Along with wars and economic crises, the climate is becoming an issue among many

News about extreme weather events is increasing. But climate policy is taking a backseat to other crises. A worldview centered on climate change collides with concrete facts. Does more value pluralism help?

How important should climate protection be in the face of various wars and other crises? In the photo, Somali people at a water supply point in a refugee camp near Baidoa.

Ed Ram/Getty

The year 2023 will likely be the hottest year since temperature measurements began. Many countries have suffered from heatwaves, droughts or floods in recent months. The records were pulverized. Climate researchers see their warnings about global warming confirmed.

However, surveys show that many people do not currently consider climate change to be one of the world’s most important problems. The political momentum to reduce greenhouse gas emissions is weakening somewhat. The Economist notes an international counter-movement. Parties that have made it their mission to protect the climate are suffering bitter defeats – whether in Switzerland or Germany. Parties that adhere to more obscure theories about climate change are gaining votes.

How is this possible? Shouldn’t climate concerns at least be able to compete with other political concerns – especially in a year with such severe weather events as 2023? How should this continue?

Wars distract the climate

There are certainly several reasons for the decline in voter interest in typical “climate protection parties”. Europe is directly or indirectly involved in the military conflicts in Ukraine and the Middle East. This diverts attention from the issue of climate change. Furthermore, the economy is not doing well. This has a very real impact on many people’s everyday lives – and influences their voting decisions.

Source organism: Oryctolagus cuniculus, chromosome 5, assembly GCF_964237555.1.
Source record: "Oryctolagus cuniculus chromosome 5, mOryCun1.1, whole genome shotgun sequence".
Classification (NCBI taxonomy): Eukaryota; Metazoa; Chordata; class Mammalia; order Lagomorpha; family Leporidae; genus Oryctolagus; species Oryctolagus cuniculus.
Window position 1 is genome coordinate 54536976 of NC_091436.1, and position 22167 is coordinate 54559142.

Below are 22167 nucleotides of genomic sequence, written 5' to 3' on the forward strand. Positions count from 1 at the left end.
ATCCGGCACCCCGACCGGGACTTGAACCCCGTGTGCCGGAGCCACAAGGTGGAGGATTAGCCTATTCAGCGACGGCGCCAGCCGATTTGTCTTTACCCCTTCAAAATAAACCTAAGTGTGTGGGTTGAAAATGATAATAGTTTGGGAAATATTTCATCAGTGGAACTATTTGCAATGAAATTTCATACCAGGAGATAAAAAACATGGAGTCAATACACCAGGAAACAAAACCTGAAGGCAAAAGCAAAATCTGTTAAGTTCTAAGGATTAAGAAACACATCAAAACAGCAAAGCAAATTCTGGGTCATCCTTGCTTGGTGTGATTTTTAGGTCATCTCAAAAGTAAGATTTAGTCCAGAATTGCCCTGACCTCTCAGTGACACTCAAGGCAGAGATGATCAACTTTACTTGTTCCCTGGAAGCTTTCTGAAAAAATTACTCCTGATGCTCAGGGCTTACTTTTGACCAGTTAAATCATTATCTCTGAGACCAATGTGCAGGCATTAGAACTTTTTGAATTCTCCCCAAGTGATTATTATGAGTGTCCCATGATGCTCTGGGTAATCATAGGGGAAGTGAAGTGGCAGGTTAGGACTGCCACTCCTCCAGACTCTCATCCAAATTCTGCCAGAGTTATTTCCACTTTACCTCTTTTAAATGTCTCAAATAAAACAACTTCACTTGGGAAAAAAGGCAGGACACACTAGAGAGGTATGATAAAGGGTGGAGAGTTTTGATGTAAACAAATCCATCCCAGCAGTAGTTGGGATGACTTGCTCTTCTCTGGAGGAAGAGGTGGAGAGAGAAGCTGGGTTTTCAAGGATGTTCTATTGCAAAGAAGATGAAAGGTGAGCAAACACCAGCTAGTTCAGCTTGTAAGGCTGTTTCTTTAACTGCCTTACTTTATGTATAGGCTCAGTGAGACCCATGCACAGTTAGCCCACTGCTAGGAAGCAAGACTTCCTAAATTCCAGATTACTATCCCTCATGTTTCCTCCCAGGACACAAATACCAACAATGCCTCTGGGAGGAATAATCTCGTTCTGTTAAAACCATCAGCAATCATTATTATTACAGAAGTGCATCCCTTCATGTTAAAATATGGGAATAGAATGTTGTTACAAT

But there are also deeper reasons. In the past, many of those committed to climate protection have relied on simplistic stories or narratives whose persuasive power is gradually weakening. More and more people are of the opinion that there are a series of problems on the planet that are more important than climate change. The old narratives are proving to be very one-sided.

Climate geographer Mike Hulme of the University of Cambridge has examined a central narrative. He studied the widespread belief that human-caused climate change is the dominant explanation for all social, economic and ecological phenomena on Earth. Hulme calls this belief “climatism.”

In his book “Climate change is not everything” he describes the emergence and characteristics of this climate worldview. As a precaution, Hulme distances himself from the idea that he intends to trivialize the problem of climate change. He doesn’t want that. Instead, he wants to correct an undesirable development.

The world perceived in black and white

Typical of the world’s limited view of climate, for example, is that the global average temperature has become a fetish. This temperature does not adequately characterize the state of the climate; the climate is much more complex. Yet the average temperature is often spoken of as if it were the perfect indicator of all the ills of the earth. Hulme compares temperature to gross domestic product, which can only describe the state of an economy to a limited extent.

If diseases like West Nile fever are on the rise, this is often attributed to the effects of climate change – which is also an indication of one-sidedness. Because climate is just one factor among many. Diseases are also influenced by economic changes, educational levels and lifestyle changes.

The reasons for conflicts are interpreted unilaterally

Even military conflicts are often viewed through an ideological lens. It is not uncommon to read, for example, that the war in Syria was caused by a drought and that this, in turn, was caused by climate change. The complex political and social conditions of the war in Syria – especially the government of Bashar al-Asad – are largely ignored in such analyses.

The opposite also becomes a shoe-in: if a war breaks out somewhere, someone will soon ask what effect that will have on the climate. “How the Israel-Hamas War Endangers Action on Global Warming” was the title of a recent article in the New York Times. The newspaper didn’t seem bothered that this might seem out of place at this time.

In general, according to Hulme, representatives of the worldview he criticizes tend to use apocalyptic rhetoric. This does not allow shades of gray. The world is clearly divided between good and evil.